Now that April 15 has come and gone, Americans await another tax milestone: tax freedom day. Tax freedom day is the Tax Foundation’s way of dramatizing how many days each year the average citizen must work to earn enough to pay his taxes, after which he can start earning for himself. This year, says the Tax Foundation, tax freedom day falls on April 27; but if you live in New York State, with its inflated local tax rates and high-income levels, you’ve got to wait until May 9 to win tax freedom. Moreover, if current efforts to raise taxes in New York City succeed, many Gotham residents may soon be working even longer for the government.
For most Americans, tax freedom day has been extending later and later into the year, thanks to tax increases and to the 1990s’ booming economy, which pushed more people into higher tax brackets. This year, Americans will have to work an average of 117 days to pay off their tax bill—longer than they will have to work to pay for food, clothing, and shelter combined. A decade ago, Americans paid off their tax bill eight days earlier.
The federal tax bill has grown especially rapidly for the wealthiest Americans. Those with incomes in the top 5 percent nationwide paid 55.5 percent of all federal income tax in 1999, the last year for which statistics are available, up from 44 percent ten years earlier, according to the Tax Foundation. The top 1 percent paid 36.2 percent of all taxes, up from 25.2 percent in 1989.
Residents of the Empire State get hit harder than most Americans. When you add state and local taxes to the tax freedom equation, only residents of Connecticut and Washington wait longer for tax freedom. Moreover, the tax burden in New York State falls even more disproportionately on those in higher income brackets than in the nation as a whole, because the country’s progressive tax code hits New Yorkers, with their higher than average incomes, much harder than residents of most states. IRS data show that the top 5 percent of wage earners in New York State paid a whopping 58.2 percent of all federal taxes collected in the state.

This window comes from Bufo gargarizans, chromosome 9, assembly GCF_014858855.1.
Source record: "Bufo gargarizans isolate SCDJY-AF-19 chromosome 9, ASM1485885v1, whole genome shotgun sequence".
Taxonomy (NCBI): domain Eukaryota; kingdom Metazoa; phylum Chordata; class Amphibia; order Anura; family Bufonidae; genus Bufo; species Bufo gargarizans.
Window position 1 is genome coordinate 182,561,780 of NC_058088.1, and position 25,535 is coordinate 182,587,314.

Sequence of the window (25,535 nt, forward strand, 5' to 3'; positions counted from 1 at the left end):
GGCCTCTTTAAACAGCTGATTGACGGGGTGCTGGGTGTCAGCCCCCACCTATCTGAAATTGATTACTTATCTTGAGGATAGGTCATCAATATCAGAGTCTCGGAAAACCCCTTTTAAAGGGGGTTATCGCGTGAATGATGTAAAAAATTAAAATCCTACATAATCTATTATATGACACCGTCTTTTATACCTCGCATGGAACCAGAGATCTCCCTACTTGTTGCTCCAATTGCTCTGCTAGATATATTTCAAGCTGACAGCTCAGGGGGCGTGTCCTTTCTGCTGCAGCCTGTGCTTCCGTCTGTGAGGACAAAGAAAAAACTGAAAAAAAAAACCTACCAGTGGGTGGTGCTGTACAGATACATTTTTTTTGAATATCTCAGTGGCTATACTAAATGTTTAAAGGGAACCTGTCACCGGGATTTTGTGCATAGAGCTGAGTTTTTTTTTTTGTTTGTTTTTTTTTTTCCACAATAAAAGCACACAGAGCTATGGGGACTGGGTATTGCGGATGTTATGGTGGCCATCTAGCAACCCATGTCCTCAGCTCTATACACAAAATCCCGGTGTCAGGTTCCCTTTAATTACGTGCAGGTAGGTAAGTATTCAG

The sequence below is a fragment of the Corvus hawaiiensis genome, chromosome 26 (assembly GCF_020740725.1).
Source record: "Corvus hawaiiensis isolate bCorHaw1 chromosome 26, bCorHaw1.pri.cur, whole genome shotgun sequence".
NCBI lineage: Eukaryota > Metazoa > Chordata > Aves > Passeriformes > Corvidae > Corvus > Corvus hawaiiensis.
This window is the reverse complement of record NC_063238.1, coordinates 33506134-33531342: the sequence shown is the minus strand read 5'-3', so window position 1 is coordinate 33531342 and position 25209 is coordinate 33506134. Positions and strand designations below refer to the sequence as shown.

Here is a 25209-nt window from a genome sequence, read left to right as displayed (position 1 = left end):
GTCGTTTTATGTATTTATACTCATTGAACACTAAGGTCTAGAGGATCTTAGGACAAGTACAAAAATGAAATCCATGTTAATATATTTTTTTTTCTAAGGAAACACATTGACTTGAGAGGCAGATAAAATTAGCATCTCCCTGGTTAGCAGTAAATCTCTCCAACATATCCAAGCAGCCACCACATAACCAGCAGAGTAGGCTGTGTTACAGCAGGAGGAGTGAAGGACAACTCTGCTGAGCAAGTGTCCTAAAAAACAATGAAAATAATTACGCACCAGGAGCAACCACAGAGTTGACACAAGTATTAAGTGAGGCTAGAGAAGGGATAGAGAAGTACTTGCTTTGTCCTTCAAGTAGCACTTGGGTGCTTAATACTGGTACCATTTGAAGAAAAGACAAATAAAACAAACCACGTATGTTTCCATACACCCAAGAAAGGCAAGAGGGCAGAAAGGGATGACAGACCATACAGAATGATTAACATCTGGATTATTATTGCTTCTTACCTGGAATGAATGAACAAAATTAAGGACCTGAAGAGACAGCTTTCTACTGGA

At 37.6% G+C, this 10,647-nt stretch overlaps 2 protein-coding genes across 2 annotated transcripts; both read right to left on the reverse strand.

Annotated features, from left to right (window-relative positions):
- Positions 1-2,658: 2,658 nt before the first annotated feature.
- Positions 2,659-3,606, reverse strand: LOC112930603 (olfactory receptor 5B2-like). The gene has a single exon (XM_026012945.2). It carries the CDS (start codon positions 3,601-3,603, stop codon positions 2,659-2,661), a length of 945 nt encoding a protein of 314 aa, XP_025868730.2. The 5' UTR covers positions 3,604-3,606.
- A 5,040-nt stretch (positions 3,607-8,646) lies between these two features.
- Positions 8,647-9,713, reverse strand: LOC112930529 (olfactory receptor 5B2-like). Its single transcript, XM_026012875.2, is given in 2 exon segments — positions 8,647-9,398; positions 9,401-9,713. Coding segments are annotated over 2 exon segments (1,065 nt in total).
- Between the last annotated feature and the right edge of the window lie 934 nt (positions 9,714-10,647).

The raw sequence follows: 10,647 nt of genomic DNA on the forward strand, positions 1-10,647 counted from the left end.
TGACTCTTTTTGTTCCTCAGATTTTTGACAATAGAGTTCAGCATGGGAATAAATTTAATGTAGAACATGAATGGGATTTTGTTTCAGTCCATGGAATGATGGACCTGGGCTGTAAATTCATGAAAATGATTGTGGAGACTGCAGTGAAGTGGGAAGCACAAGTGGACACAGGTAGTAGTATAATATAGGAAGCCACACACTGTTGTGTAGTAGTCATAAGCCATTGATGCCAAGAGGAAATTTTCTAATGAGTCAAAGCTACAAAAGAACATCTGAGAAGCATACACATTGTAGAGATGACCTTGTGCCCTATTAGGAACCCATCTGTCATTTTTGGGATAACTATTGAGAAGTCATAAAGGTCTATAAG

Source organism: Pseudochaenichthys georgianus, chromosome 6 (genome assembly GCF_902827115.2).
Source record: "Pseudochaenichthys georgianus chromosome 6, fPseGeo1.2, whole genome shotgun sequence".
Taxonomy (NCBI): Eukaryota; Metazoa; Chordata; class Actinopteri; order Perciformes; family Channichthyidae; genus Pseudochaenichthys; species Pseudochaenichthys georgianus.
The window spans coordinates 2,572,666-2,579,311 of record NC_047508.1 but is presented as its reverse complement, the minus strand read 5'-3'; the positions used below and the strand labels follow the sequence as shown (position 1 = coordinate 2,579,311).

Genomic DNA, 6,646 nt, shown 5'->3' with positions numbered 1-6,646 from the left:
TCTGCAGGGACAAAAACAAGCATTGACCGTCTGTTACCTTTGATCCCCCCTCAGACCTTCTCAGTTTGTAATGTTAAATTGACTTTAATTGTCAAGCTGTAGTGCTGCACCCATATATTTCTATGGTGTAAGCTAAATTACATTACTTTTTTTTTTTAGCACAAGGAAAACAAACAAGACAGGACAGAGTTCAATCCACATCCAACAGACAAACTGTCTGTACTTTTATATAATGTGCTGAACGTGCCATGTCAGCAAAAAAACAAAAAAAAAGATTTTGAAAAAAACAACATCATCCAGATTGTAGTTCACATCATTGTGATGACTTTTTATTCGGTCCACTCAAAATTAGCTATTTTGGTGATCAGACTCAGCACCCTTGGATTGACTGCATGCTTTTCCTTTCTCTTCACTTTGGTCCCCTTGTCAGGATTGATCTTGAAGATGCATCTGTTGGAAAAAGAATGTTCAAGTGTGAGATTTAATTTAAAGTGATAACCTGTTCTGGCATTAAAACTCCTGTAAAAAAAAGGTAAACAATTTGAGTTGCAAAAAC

The Tax Foundation hasn’t calculated tax freedom day for residents of New York City, but with the city’s additional income tax on top of the state levy, tax freedom day falls even later in Gotham than in the rest of New York State. Despite that burden, many of the city’s elected representatives seem to think that New Yorkers still aren’t paying enough in taxes. One component of the new city budget proposed by the City Council is nearly $400 million in new personal income taxes, designed to fall disproportionately on those earning $150,000 a year or more—about 3 percent of the taxpaying public. They would pay $350 million, or 88 percent, of the tax hike under the City Council plan.
Mayor Bloomberg is right to resist this tax hike. New Yorkers, especially those earning more than $150,000 a year, already pay the highest personal income taxes in the country. Many people who fall into this income bracket can hardly be considered rich, especially in a city as expensive as New York. Taxing them even more heavily drains money out of the private economy just when New York needs it to spur an economic revival, and higher taxes are likely to drive more of these families out of the city to escape its tax burden. That sends exactly the wrong message for a city trying to rebuild confidence in its economy.